Hello and welcome back to the Skills 360 podcast. I’m your host, Tim Simmons, and today, I want to look at how to prepare for an interview in English.
When I say “prepare,” I’m not talking about making an appointment at the hair salon or picking out a clean shirt. I’m talking about doing some research, anticipating what you’ll be asked, and practicing how to respond. Yeah, I know I’m always going on about preparation, but this time, it’s not just a suggestion, it’s essential. If you do it right, you’ll be able to head into the interview feeling relaxed and confident. And that will increase your chances of landing the job.
Now, here’s the thing: most interviews cover the same basic territory. Sure, you might get a couple of curveballs, but for the most part, you can predict what questions you’ll be asked. And that means you can plan your answers. I don’t mean script your answers. It’s pretty tough to appear authentic and natural while delivering a memorized response. But you can outline your answers and practice your delivery.
So how do we go about doing that? Well, let’s start by talking about how to introduce yourself in an interview in English – the old “tell me about yourself” question. It’s amazing how many people are thrown by this question, or fumble through an awkward response as they wait for the real interview questions. But first impressions are important! And you need a good answer for “tell me about yourself.”
My advice is to keep it succinct, instead of rambling on. Keep it professional, but show passion. And keep it positive. And if you need a formula, try present-past-future. How does that work? Check out this example. “I’m currently a marketing manager with a medium-sized software firm. Since I was young, I’ve loved writing and design and all things tech. So in university, marketing felt like the perfect fit, and I went straight from college to IBM, where I worked for five years. I’m happy with what I’ve accomplished, but I’m really looking for a new challenge now, and I love what you guys are doing.” In that example, you heard me mention my current position, my educational and work background, and the change I want in the future.
If you master your “tell me about yourself” pitch, you can practice responding to the next most common English interview question: “what are your strengths?” First, a don’t: don’t give them a laundry list of random skills. Like “Well, I’m good at communication, organizing, teamwork, and I take the initiative all the time.” That’s totally forgettable.
Instead, choose two or three important strengths that relate directly to the position you’re applying for. Choose ones that will set you apart from others. And give some evidence. So if you’re applying for a marketing manager position, you might say: “People tell me that I’m a creative manager. I can motivate a team and make people feel appreciated. For example, our team recently tackled a tough project for a really demanding client…”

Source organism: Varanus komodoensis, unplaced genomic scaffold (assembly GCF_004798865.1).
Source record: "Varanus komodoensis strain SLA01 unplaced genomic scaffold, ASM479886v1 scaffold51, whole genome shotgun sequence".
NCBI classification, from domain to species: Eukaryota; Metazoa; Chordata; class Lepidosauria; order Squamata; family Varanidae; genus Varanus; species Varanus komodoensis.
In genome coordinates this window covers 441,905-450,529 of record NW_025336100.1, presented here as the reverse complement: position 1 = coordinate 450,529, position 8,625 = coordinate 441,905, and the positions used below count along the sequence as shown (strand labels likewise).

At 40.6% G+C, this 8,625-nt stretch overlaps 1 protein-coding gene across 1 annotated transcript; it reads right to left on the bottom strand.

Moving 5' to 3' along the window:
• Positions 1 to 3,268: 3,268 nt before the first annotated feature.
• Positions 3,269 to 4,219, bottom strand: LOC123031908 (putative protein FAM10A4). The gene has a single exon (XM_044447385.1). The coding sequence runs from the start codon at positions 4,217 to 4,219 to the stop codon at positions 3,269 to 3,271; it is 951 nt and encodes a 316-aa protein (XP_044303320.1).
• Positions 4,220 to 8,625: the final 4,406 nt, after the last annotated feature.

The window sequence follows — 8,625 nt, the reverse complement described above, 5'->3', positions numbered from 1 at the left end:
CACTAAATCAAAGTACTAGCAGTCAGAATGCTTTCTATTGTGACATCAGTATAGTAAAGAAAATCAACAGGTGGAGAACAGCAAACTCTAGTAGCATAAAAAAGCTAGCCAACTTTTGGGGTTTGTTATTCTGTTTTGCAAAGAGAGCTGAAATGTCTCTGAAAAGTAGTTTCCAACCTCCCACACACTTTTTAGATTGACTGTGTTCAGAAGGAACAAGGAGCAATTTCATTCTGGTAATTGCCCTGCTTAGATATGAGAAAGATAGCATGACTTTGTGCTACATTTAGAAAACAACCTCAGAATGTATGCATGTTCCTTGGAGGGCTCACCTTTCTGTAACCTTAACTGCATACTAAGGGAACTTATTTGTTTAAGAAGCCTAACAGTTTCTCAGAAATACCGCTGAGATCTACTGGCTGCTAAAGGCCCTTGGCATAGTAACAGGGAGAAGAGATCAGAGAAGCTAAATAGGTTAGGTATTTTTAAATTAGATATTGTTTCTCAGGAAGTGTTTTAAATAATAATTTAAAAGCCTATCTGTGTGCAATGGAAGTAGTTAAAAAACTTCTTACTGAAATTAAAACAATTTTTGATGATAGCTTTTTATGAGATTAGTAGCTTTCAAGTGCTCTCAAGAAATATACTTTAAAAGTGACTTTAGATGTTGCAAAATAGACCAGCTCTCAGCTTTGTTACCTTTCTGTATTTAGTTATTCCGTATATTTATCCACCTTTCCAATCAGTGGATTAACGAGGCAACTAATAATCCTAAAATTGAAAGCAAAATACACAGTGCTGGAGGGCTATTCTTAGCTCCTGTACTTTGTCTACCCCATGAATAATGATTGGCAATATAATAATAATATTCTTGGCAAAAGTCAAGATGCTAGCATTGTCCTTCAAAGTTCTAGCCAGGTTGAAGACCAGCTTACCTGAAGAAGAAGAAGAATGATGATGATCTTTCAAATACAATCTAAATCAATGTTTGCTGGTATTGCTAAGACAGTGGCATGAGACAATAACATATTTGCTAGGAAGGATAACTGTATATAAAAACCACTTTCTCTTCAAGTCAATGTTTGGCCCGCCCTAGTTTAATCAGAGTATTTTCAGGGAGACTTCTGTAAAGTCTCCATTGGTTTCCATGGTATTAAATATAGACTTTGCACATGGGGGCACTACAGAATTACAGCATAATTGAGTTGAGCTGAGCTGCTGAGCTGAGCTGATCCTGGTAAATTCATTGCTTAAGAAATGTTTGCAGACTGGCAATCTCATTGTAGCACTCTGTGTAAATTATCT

And did you notice that I said, “People tell me that I’m a creative manager?” It’s not just your opinion! You’re telling them that other people think so, too. Now, I wouldn’t necessarily take the same approach to the next type of question you’re bound to face, and which you probably dread answering: the “what are your weaknesses” question.
Yes, you’re sure to get this question in a job interview, so you’d better be ready for it. Three bits of advice: first, don’t choose something that’s actually a strength. I’m talking about the old “well, sometimes I’m too much of a perfectionist.” They’ve heard that before. It doesn’t fly anymore. Secondly, choose something that isn’t central to the position you’re applying for. Thirdly, talk about how you’ve worked to improve this weakness.
Let’s say you’re applying for a marketing manager position and you’re asked about a weakness. You might try something like this: “In the past, I’ve struggled with public speaking. Giving presentations to large groups of people, at a conference, for example, is a real challenge. That said, I’ve joined Toastmasters and I’ve been working hard to develop more confidence with this.”
Other good weaknesses to talk about? Being patient when working on a team, delegating responsibility, giving feedback, or analyzing data. If one of those isn’t central to the role, it could be a good one to mention.
All right, how about a quick recap of these tips? First, practice a good response to tell me about yourself that’s professional, passionate, positive, and succinct. Second, talk about strengths that are related to the job and set you apart from others. And third, talk about a weakness that doesn’t blow up your chances of getting the position and that you’ve worked to improve.
That’s all for today. So long. And see you again soon.